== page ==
In Los An­ge­les, home­less hous­ing has been dis­pro­por­tion­ately con­cen­trated in some coun­cil dis­tricts that cover down­town, Hol­ly­wood and some parts of the San Fer­nando Val­ley, ac­cord­ing to an anal­y­sis by the United Way of Greater Los An­ge­les.

The group cau­tioned that the anal­y­sis does not in­clude all kinds of sup­port­ive hous­ing for home­less res­i­dents, but said it had ex­am­ined de­vel­op­ments that were funded through the city hous­ing depart­ment or a county de­vel­op­ment com­mis­sion.

Huizar, whose down­town dis­trict in­cludes skid row, de­scribed the pledge as a key step to “roll back the con­tain­ment pol­icy” that had in ef­fect restricted home­less ser­vices to cer­tain ar­eas. Martinez lamented that the United Way anal­y­sis showed that nearly three-quar­ters of ex­ist­ing sup­port­ive hous­ing is lo­cated in just five of the 15 coun­cil dis­tricts.

The pledge will not erase all neigh­bor­hood con­cerns about where such hous­ing is lo­cated: Chris­tian Wrede, a co-founder of the com­mu­nity group Venice Vi­sion, said that the res­o­lu­tion was a good step but that the city also needs to en­sure that neigh­bor­hoods within each coun­cil dis­trict have their “fair share” of sup­port­ive hous­ing.

Do­ing so, he said, would also en­sure ac­count­abil­ity for law­mak­ers. “If they con­cen­trate ev­ery­thing in 5% of their coun­cil dis­trict, there’s no chance of elec­toral blow­back,” Wrede said.

Coun­cil mem­bers are also fac­ing grow­ing im­pa­tience from An­ge­lenos who backed the bond mea­sure and county tax to con­front the home­less­ness cri­sis.

The AIDS Health­care Foun­da­tion, a non­profit that has clashed with city lead­ers over real es­tate de­vel­op­ment, has erected bill­boards across Los An­ge­les that fea­ture the word “home­less” in the style of the Hol­ly­wood sign. The bill­boards di­rect peo­ple to a web­site with dire sta­tis­tics about home­less­ness where they can con­tact Mayor Eric Garcetti and other of­fi­cials. “It’s not even a drop in the bucket,” foun­da­tion Pres­i­dent Michael We­in­stein said of the pledged num­ber of new units in each dis­trict. “If Herb Wes­son and Eric Garcetti are se­ri­ous, they should de­clare a state of emer­gency. They should back a right to shel­ter. And they should come up with an emer­gency plan to of­fer a roof over ev­ery­one’s head this year.”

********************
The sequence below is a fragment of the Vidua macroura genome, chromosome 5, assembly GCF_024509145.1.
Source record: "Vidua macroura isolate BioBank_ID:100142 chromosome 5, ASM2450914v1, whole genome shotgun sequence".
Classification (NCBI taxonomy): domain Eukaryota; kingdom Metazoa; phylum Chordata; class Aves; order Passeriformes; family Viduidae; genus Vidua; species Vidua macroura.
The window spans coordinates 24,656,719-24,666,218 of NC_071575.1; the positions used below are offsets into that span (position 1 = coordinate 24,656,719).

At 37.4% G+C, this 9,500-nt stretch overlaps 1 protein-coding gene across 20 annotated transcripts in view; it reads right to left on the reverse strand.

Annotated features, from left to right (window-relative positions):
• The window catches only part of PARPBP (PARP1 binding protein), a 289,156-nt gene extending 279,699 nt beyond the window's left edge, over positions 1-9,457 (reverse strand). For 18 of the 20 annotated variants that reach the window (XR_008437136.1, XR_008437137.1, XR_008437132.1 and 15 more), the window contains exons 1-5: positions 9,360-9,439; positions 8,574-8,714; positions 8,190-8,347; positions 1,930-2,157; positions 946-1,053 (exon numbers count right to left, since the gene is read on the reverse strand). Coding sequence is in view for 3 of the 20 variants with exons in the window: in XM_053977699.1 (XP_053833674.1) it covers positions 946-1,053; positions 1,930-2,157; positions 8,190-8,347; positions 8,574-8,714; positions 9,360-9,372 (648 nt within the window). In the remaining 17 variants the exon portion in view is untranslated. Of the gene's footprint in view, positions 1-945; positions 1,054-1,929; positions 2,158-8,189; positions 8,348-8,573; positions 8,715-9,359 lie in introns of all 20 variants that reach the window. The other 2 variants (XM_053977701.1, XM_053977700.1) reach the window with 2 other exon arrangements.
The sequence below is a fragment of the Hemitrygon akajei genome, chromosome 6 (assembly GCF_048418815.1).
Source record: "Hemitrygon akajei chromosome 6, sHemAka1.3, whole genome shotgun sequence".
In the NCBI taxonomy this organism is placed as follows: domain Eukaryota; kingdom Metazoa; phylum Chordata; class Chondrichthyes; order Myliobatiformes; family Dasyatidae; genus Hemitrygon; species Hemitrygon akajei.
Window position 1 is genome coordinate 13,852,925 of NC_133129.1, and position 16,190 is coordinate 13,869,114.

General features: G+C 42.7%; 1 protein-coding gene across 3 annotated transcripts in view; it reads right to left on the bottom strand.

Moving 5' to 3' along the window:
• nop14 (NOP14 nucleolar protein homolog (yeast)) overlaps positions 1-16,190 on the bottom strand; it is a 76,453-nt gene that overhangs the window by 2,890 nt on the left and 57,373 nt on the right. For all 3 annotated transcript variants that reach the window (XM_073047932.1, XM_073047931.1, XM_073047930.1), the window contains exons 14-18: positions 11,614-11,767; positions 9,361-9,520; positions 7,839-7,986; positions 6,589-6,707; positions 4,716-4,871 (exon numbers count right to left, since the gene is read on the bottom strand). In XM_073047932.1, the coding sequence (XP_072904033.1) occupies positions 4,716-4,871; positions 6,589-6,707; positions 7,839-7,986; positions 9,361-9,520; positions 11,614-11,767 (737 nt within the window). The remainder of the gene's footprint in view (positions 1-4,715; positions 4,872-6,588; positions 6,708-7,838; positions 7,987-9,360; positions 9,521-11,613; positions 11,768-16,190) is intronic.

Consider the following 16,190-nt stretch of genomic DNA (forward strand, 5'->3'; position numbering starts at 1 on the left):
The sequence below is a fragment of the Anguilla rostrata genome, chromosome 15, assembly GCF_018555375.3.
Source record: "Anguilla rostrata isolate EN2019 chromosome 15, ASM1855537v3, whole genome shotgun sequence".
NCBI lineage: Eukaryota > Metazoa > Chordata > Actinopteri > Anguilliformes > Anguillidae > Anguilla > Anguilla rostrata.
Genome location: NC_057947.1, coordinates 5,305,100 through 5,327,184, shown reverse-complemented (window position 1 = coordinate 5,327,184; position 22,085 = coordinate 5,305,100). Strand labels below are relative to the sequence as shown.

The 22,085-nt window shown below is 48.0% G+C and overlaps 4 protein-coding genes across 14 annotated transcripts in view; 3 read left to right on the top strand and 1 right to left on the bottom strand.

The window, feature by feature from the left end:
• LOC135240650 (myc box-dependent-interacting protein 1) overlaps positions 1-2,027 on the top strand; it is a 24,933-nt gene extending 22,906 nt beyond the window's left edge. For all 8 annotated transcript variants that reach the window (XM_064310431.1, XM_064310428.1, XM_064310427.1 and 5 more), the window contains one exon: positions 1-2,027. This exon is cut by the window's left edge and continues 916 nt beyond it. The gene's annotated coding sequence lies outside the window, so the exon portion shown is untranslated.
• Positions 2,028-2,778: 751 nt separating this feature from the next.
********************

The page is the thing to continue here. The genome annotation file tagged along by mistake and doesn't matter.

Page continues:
Ear­lier this week, Bonin and Har­ris-Daw­son called for such a plan, one that would pro­vide ev­ery­one liv­ing on L.A. streets with an al­ter­na­tive to en­camp­ments by the end of De­cem­ber.

They com­plained there was “no in­sti­tu­tional or or­ga­ni­za­tional sense of ur­gency” to pro­vide im­me­di­ate shel­ter for tens of thou­sands of peo­ple while hous­ing is un­der con­struc­tion, call­ing the sit­u­a­tion “un­ac­cept­able and in­tol­er­a­ble.” The two law­mak­ers also want a com­pre­hen­sive list of pub­lic fa­cil­i­ties that could legally be used as shel­ters, tem­po­rary hous­ing or “safe park­ing” ar­eas.

Huizar, in turn, has pressed city staff to come up with new rec­om­men­da­tions specif­i­cally for quickly get­ting peo­ple off the streets of skid row. At a meet­ing Wed­nes­day, a coun­cil com­mit­tee backed his pro­posal to ask staff to an­a­lyze the costs of fund­ing and man­ag­ing emer­gency shel­ters for its home­less pop­u­la­tion.

“The re­sult of the city’s poli­cies is that we are telling peo­ple to live on city side­walks,” Bonin said af­ter vot­ing to back that pro­posal. “We had, and have an op­por­tu­nity, to pro­vide shel­ter, and in­stead all we pro­vide is side­walks.”

Ir­fan Khan Los An­ge­les Times

SEV­ERAL L.A. coun­cil mem­bers pledged to pro­vide at least 222 units of sup­port­ive hous­ing in each of their dis­tricts for home­less peo­ple. Above, Kaleb Havens is on a hunger strike to raise aware­ness of home­less­ness on down­town’s skid row.

Ge­naro Molina Los An­ge­les Times

L.A. of­fi­cials are fac­ing grow­ing im­pa­tience from An­ge­lenos who backed a bond mea­sure and a county tax to con­front home­less­ness. Above, in Venice in 2017.